Monday, April 18, 2022

Self-Care for Caregivers of Elderly Family Members

 Millions of Americans, as well as people around the world, find themselves caring for an elderly relative.  What makes this even more difficult is that caregivers are frequently not young adults, themselves. Often, the caregivers are people in their 50s, 60s or 70s who still have a living parent, sibling or other relative who needs care and regular attention. In addition, they could be part of the "sandwich generation," which means they might also still be supporting a young adult child. Unfortunately, this means the caregivers may also have their own health issues and problems which they need to deal with.

So what can you do to survive years of caregiving for another person?  Practicing self-care is essential if you want to preserve your own health. It is important to remember that you cannot do a good job of taking care of someone else, if you are not taking care of yourself.  

As a result, this month's guest post is from Jenn Walker, who has put together some terrific ideas on how to take care of yourself, while caring for someone else at the same time.   Her guest post is below:

Caring for Elderly Family Members at Home

by Jenn Walker

Caregiving is a demanding role on its own, but it can become even more challenging when you are responsible for the care of an elderly family member. In some cases, elderly family members may require long-term care which eats up a lot of your personal time. This can place a significant strain on both your personal life and your relationship with the family member who is in need of care. Still, there are ways to make caregiving easier for everyone involved.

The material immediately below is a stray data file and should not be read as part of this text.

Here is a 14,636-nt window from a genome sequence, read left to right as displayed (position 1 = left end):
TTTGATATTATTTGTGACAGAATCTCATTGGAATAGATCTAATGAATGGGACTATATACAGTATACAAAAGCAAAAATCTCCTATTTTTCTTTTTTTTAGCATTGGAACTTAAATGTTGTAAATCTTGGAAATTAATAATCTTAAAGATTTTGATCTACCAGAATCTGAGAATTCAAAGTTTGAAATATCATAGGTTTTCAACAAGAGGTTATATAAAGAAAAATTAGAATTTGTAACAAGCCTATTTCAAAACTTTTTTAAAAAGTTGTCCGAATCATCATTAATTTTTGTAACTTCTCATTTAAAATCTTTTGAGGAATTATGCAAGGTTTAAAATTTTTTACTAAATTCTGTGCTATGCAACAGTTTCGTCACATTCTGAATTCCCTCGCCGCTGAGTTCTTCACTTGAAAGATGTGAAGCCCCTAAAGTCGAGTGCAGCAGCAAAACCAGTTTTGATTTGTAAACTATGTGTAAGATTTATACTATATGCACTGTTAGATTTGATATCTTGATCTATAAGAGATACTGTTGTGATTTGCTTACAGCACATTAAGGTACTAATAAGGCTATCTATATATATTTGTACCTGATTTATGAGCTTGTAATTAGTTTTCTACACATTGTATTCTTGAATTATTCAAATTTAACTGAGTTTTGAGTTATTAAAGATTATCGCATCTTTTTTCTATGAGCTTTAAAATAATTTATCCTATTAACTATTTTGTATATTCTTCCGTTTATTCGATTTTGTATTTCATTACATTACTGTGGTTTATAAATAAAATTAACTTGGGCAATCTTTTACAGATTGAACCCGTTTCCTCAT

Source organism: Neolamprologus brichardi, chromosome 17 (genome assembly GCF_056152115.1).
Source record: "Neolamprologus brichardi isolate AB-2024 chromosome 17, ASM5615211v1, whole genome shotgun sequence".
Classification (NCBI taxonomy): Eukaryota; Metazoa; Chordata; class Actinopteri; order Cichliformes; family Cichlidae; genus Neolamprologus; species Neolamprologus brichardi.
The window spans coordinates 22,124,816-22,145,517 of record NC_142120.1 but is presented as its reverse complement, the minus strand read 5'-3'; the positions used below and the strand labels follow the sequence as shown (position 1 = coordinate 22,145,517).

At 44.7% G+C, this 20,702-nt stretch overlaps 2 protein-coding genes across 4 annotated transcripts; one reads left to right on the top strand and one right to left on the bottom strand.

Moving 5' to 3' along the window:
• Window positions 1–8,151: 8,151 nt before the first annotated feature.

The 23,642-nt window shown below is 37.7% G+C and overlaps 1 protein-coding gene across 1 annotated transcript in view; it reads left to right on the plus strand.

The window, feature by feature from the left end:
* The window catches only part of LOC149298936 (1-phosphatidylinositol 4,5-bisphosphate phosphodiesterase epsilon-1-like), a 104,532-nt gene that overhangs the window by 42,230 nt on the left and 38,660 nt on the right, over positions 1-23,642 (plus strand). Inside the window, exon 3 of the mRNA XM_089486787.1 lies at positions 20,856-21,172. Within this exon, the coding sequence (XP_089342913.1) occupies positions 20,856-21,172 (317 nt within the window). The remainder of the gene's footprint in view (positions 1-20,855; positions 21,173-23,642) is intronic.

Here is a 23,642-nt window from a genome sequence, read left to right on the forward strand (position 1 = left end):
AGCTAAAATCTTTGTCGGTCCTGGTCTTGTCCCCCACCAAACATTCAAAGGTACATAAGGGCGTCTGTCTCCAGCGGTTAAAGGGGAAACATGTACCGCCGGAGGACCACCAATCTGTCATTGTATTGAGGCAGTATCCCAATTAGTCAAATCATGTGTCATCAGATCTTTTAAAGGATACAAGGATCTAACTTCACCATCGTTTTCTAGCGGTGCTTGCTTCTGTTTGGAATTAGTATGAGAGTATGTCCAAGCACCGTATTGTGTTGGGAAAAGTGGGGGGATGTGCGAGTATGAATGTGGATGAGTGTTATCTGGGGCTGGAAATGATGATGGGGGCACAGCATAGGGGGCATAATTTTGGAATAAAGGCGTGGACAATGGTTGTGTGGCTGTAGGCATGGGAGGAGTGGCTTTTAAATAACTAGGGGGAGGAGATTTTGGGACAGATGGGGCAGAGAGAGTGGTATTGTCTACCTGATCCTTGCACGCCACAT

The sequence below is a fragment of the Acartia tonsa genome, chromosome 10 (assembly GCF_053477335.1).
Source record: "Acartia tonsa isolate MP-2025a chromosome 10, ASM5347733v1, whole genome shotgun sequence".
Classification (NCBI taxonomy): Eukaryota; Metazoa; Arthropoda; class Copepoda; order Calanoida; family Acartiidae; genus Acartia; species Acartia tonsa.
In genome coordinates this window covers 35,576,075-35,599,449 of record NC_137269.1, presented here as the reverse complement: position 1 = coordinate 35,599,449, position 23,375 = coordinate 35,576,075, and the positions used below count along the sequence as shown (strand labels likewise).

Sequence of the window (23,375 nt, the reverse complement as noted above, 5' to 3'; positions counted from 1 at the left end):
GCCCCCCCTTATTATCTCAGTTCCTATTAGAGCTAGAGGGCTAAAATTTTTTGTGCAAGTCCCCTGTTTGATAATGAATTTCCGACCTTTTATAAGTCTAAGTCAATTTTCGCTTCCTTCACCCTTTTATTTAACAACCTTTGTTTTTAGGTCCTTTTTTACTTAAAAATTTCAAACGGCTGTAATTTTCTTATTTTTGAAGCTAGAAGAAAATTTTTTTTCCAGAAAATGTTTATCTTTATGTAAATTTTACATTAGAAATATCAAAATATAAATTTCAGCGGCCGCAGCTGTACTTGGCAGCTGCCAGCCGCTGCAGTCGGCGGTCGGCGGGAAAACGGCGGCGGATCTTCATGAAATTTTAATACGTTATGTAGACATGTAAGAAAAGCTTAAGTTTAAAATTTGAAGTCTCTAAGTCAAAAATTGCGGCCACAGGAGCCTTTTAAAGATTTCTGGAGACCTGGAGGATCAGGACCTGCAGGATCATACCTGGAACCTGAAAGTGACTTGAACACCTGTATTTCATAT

In this article, we will discuss some of the best ways to reduce caregiver stress, as well as how to make your elderly family member as comfortable as possible. From helpful mental health practices to respite care, there are more than enough ways to be an effective caregiver for your loved one without destroying your own health and peace of mind.

Educate Yourself on Caregiving

Family caregivers are often thrown into the role without any substantial caregiving experience, leading to immense stress as they figure out how to care for their elderly family member. Whether you have been a caregiver for a few days or a few months, online caregiving resources can be a great way to educate yourself about caregiving best practices. Some in-home care agencies also offer educational services which will help you become a more effective and confident caregiver.  You may find it helpful to take a short two or three week class from one of these agencies before taking on the responsibility for caring for your loved one, or you may want to hire an outside agency for a few weeks until you feel prepared to handle things on your own. 

Make the House Comfortable

As you learn the basics of caregiving, it is important to make the house as comfortable as possible for your elderly family member. Depending on their situation, a senior family member may have limited mobility or persistent discomfort which makes daily life more complicated than it was before. Whether they need additional handrails throughout the house, or furniture which is easier to get in and out of, accommodating those needs will make them more comfortable and make long-term care much more bearable.